Free Trade Agreement Trio, If Colombia Meets Benchmarks


Representative Dave Camp, chairman of the House Ways and Means Committee, has stated that the House is unwilling to consider any trade agreement unless Congress considers Colombia, Panama, and South Korea at the same time.

"U.S. job creators and workers are every day put at a disadvantage to foreign competitors from countries that have already concluded trade agreements without us. The more we delay, the more we lose. The time to act is now," Camp, R-Michigan, said Monday.

In his State of the Union President Obama urged Congress to act swiftly to pass the South Korean trade agreement, saying it would "support at least 70,000 American jobs" and has "unprecedented support from business and labor, Democrats and Republicans."

President Obama went on to mention support for agreements with Panama and Colombia.

"I made it clear that we would enforce our trade agreements, and that I would only sign deals that keep faith with American workers and promote American jobs. That's what we did with Korea, and that's what I intend to do as we pursue agreements with Panama and Colombia and continue our Asia Pacific and global trade talks."

Obama's trade initiatives unveiled in January 2010 are intended to support 2 million jobs by the end of 2014, while trade agreements with South Korea will allow greater access to their $580 billion services market. Agreements with Panama and Colombia will allow US access to the countries' $20.6 billion and $134 billion services market respectively, "supporting thousands of additional American jobs," according to the Office of US Trade Representatives.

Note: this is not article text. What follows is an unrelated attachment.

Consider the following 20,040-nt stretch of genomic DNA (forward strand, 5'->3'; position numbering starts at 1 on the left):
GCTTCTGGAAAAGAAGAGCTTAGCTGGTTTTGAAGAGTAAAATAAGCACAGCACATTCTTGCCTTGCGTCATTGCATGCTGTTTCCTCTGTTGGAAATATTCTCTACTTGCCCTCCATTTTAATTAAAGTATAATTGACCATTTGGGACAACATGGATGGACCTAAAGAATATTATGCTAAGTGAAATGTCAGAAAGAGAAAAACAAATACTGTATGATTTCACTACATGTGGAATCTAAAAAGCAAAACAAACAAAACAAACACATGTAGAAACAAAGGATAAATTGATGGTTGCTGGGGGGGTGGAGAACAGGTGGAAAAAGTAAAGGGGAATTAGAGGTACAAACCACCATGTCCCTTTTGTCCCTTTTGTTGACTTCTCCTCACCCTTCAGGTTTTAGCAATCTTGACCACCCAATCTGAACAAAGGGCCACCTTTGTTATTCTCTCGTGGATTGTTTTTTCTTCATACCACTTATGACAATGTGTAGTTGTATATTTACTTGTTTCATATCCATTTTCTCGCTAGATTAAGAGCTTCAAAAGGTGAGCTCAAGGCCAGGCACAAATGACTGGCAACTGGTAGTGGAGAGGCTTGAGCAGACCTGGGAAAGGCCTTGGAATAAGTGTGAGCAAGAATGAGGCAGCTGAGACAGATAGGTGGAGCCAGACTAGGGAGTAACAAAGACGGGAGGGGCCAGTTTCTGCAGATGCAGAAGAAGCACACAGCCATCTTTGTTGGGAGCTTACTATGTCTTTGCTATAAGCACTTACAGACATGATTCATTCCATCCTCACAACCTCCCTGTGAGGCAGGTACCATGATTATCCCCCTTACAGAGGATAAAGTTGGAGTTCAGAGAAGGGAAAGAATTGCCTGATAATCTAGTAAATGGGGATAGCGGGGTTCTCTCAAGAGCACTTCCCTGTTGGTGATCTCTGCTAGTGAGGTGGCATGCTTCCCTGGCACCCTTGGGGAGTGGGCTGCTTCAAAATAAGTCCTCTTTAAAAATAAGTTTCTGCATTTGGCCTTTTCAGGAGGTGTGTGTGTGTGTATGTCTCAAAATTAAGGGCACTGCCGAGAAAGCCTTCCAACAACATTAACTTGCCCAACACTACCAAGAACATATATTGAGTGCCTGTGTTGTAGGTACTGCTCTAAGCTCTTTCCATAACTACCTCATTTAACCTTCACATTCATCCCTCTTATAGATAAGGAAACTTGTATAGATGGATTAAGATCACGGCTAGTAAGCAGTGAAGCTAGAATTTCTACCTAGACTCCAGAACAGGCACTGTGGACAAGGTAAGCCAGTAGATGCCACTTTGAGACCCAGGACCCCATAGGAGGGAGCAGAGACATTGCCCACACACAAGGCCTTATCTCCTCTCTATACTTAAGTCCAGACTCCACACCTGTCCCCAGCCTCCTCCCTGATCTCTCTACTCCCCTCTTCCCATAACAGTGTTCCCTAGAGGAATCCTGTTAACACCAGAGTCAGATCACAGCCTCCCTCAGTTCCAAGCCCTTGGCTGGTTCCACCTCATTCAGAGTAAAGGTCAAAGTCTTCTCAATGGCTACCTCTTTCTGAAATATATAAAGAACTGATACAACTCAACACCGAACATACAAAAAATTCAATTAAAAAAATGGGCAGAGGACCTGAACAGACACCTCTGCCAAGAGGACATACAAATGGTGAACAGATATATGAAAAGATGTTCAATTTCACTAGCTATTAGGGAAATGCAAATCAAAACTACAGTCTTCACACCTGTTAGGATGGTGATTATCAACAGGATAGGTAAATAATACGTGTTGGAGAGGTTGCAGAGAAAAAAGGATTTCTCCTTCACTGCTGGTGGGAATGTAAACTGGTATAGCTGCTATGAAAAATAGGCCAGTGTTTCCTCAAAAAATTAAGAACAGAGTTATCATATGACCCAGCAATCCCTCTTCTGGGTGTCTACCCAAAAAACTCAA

The top Republican on the Senate Foreign Relations Committee, Richard Lugar, said failure to ratify free-trade accords with key allies Panama and Colombia would further cede market share to countries including China, costing U.S. jobs.

"The U.S. is losing "large-scale" investment projects in Panama such as the $5.25 billion canal expansion and the $1.5 billion Panama City Metro "to non-American firms," Lugar said in a February 8 statement.

The Panama Trade Promotion Agreement would guarantee access to Panama's $20.6 billion services market and removes barriers to U.S. goods entering Panama's markets.

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